Finding a Mentor

Finding a mentor means becoming a mentee. Being a mentee is one of the most important roles you will have as a undergraduate student at Case Western Reserve University. We encourage you to dedicate yourself to fostering a strong mentoring relationship with faculty members and/or other university administrators. Doing so will not only enhance your academic experience, but also your professional career.

Mentoring can help facilitate your transition from high school to your undergraduate studies experience and beyond. Unlike in high school, where classes were introducing you to possible areas of study, in undergraduate school your goal is to gain knowledge and skills to be successful as a member of the broader community and as a professional. Your coursework, extracurricular activities, and the personal and professional relationships you foster in undergraduate school with faculty, administrators and fellow students facilitate your entry into the post graduate world.

Mentoring goes beyond issues of professional competence. Many aspects of professional socialization and personal support are central to mentoring as well as to your professional life after graduation. In this latter stage, the mentoring cycle comes full-circle, and you may find yourself in the role of mentor—an opportunity to repay the benefits you received in your own former mentoring relationships.

Conduct a Self-Appraisal

"Mentoring is most effective when the mentee drives the relationship. Most people are willing to help, but it is hard to provide meaningful mentorship if there is no direction from the student.

"Emma is a stellar example of a prepared student who has a clear idea of what she wants to do in her career. This clarity allows us to have productive discussions about how I can help her achieve her goals by providing advice and networking opportunities.

"From the beginning our relationship was upfront and honest about what was expected from both of us."

Marvin Nieman, PhD
Assistant Professor, Pharmacology

Start the mentor selection process by first conducting a critical self-appraisal. Reflect on what will help you to thrive as an undergraduate student. Use this information later on to match yourself with faculty or others who can provide you with what you need. The following are types of questions you should ask yourself.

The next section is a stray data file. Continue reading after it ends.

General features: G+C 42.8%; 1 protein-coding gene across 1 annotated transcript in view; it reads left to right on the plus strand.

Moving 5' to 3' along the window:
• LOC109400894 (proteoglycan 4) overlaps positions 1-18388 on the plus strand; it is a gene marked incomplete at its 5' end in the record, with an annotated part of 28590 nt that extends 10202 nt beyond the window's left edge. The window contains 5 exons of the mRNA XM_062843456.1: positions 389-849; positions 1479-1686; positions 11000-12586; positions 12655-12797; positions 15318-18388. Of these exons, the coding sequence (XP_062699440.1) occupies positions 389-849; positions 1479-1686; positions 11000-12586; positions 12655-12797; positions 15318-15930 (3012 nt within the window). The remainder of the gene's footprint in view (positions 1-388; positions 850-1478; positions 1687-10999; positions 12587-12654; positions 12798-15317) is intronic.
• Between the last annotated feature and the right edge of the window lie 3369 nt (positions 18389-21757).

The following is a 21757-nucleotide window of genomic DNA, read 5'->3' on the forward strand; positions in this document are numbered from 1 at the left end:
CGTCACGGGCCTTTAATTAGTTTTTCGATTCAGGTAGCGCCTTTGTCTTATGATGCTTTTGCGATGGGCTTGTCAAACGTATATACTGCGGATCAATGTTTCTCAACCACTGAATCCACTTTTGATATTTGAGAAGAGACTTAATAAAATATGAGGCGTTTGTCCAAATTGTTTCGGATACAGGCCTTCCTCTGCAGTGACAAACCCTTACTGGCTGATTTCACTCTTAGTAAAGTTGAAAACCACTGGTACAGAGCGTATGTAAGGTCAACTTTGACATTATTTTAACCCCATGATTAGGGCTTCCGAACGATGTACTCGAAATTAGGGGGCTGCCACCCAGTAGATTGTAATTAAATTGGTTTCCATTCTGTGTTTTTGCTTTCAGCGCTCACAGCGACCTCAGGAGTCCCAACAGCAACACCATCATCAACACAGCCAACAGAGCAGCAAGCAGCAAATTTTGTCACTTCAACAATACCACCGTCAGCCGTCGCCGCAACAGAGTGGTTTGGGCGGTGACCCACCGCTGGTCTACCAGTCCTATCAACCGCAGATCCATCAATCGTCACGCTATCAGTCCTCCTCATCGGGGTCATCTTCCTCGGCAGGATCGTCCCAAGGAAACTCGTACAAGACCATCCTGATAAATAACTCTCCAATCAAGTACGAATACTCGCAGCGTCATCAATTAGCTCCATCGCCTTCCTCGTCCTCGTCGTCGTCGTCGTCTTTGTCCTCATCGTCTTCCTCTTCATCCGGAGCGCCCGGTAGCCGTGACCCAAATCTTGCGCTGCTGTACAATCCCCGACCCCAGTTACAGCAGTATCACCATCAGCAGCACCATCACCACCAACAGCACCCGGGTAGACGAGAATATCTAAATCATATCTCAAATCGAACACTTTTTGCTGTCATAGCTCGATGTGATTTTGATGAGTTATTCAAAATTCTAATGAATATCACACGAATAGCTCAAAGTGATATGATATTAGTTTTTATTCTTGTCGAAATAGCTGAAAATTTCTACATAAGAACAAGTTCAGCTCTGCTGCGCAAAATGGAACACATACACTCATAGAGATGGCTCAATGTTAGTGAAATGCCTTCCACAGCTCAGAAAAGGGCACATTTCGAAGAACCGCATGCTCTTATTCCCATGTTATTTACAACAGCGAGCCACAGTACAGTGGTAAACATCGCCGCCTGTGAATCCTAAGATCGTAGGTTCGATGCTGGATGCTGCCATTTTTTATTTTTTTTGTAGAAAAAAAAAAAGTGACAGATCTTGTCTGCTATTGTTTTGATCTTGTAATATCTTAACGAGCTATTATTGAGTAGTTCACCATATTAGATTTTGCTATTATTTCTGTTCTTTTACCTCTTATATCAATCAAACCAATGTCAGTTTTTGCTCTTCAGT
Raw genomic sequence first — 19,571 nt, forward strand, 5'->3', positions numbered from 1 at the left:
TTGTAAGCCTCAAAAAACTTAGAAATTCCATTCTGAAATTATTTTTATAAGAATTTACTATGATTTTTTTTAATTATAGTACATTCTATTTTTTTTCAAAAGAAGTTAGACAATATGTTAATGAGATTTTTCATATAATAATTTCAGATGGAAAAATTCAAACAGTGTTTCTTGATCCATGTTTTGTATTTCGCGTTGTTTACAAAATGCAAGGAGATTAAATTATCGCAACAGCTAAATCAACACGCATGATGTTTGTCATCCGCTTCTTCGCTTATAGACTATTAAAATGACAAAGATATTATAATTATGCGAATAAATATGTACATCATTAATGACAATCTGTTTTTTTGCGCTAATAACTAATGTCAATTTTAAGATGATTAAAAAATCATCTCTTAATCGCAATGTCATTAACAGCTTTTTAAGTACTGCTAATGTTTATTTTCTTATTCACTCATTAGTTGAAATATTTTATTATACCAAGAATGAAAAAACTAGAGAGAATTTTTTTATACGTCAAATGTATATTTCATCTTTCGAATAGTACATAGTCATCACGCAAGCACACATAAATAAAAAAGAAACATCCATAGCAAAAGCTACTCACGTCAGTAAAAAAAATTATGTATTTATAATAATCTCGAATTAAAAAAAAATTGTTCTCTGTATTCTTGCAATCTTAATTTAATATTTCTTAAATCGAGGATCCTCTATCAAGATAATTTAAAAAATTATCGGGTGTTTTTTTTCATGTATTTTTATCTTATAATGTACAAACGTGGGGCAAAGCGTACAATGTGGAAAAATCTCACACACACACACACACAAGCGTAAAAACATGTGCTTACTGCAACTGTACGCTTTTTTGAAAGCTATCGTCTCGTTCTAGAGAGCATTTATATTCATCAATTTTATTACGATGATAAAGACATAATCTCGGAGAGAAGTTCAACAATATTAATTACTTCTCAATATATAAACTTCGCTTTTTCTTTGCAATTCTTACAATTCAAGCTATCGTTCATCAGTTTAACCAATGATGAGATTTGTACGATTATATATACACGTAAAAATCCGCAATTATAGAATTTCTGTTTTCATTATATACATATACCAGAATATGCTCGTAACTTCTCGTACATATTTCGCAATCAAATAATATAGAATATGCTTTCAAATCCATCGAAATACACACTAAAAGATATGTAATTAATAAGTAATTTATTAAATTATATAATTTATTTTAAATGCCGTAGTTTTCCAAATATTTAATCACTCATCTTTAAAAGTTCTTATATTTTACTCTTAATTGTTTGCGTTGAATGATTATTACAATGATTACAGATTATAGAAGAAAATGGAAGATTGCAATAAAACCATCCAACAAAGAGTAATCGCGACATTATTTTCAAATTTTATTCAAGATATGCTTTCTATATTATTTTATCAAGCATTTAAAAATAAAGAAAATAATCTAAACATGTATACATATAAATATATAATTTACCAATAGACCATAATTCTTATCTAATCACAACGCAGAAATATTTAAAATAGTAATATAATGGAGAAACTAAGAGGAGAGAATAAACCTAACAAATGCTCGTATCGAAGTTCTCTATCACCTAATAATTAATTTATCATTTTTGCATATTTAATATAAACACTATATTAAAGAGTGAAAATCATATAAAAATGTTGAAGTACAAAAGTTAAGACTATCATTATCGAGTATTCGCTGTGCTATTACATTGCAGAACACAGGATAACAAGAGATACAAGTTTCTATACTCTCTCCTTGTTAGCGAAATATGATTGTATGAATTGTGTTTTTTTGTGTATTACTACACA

• What are my objectives in doing my undergraduate level studies?
  • What type of training do I want and/or need?
  • How do I want to develop outside the classroom?
  • What are my strengths?
  • What are my weaknesses?
  • What skills do I need to develop?
  • What kinds of research or creative projects do I want to explore?
  • How much independent versus guided work do I want to do?
  • What type of career do I want to pursue?

You can identify potential mentors using a variety of formal and informal strategies. Here are some suggestions.

Do Your Homework
  • Familiarize yourself with professors' work to gain a sense of their past and current interests and methodologies.
  • Immerse yourself in academic and social activities. Observe how faculty members interact with colleagues and undergraduate students.
  • Enroll in or audit classes taught by the faculty members who most interest you. Attend their public presentations.
  • Ask other students about their advisors and mentors. Share your interests with other students and ask them for suggestions about whom you should meet.
  • Join extracurricular activities that connect to your interest. Find opportunities to connect with the other students and the faculty/staff advisors.
  • Seek out programming that can assist in your own development. Connect with the individuals organizing the event.
  • Reach out to offices that represent areas of interest and ask to meet with the staff member(s)
Have Realistic Expectations

"Though you come across scores of students each year, you know that some students are special. They seek you out for mentorship.

"Maddie was one such. When she came to me for direction, I listened to her and felt that her interests are better served if she takes the Systems & Control Major pathway. Though she has taken only two courses from me, she drops once in a while to update me on her progress and interests.

"It is very satisfying for me as a Professor to have motivated a student. At the end of the day, this is what keeps us going!"

Sree N. Sreenath, PhD
Associate Professor, Electrical Engineering and Computer Science

In order for you to develop good mentoring relationships, you must be proactive. It is your responsibility to find and recruit the mentors who can help you achieve your goals. You also need to have a realistic idea about what any single mentor can do for you. Faculty members and staff are more likely to respond to requests for specific types of assistance they know they can provide. Analyze what you need from a specific faculty or staff member and explicitly ask for those things.

Roles and Responsibilities

Problems in mentorship most often develop because of misunderstandings about the expectations each side has of the other. Although you do not need to set up a formal contract, some people find it helpful to specify mutual agreements about their respective roles and responsibilities. Some of the expectations you will need to discuss and clarify, especially if your mentor is also your advisor, include the following: availability (in person or in other ways), goals, meetings, feedback, reminders, and publishing.

Before your first meeting with your mentor you should take time to clarify your goals. Develop a work plan that includes both short-term and long-term goals, as well as a timeframe for reaching those goals. At least once each semester (but preferably more often) as well as any additional training and experiences you need in order to achieve your goals.


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